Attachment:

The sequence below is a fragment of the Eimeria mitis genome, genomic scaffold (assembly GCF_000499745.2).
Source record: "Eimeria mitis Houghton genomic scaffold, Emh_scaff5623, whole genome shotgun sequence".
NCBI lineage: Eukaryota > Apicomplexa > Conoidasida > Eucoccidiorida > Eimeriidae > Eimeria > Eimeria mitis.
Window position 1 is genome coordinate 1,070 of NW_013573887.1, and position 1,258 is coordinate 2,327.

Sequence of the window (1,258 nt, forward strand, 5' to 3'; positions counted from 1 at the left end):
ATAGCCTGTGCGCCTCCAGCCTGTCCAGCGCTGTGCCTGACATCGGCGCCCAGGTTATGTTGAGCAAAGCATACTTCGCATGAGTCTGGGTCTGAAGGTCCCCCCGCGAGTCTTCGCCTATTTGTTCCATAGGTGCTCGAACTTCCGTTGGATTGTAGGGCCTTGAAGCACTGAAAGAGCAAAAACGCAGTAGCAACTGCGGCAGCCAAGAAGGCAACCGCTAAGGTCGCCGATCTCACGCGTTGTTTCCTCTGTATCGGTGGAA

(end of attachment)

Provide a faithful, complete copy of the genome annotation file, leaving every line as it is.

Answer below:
The sequence below is a fragment of the Eimeria mitis genome, genomic scaffold (assembly GCF_000499745.2).
Source record: "Eimeria mitis Houghton genomic scaffold, Emh_scaff5623, whole genome shotgun sequence".
NCBI lineage: Eukaryota > Apicomplexa > Conoidasida > Eucoccidiorida > Eimeriidae > Eimeria > Eimeria mitis.
Window position 1 is genome coordinate 1,070 of NW_013573887.1, and position 1,258 is coordinate 2,327.

Sequence of the window (1,258 nt, forward strand, 5' to 3'; positions counted from 1 at the left end):
ATAGCCTGTGCGCCTCCAGCCTGTCCAGCGCTGTGCCTGACATCGGCGCCCAGGTTATGTTGAGCAAAGCATACTTCGCATGAGTCTGGGTCTGAAGGTCCCCCCGCGAGTCTTCGCCTATTTGTTCCATAGGTGCTCGAACTTCCGTTGGATTGTAGGGCCTTGAAGCACTGAAAGAGCAAAAACGCAGTAGCAACTGCGGCAGCCAAGAAGGCAACCGCTAAGGTCGCCGATCTCACGCGTTGTTTCCTCTGTATCGGTGGAA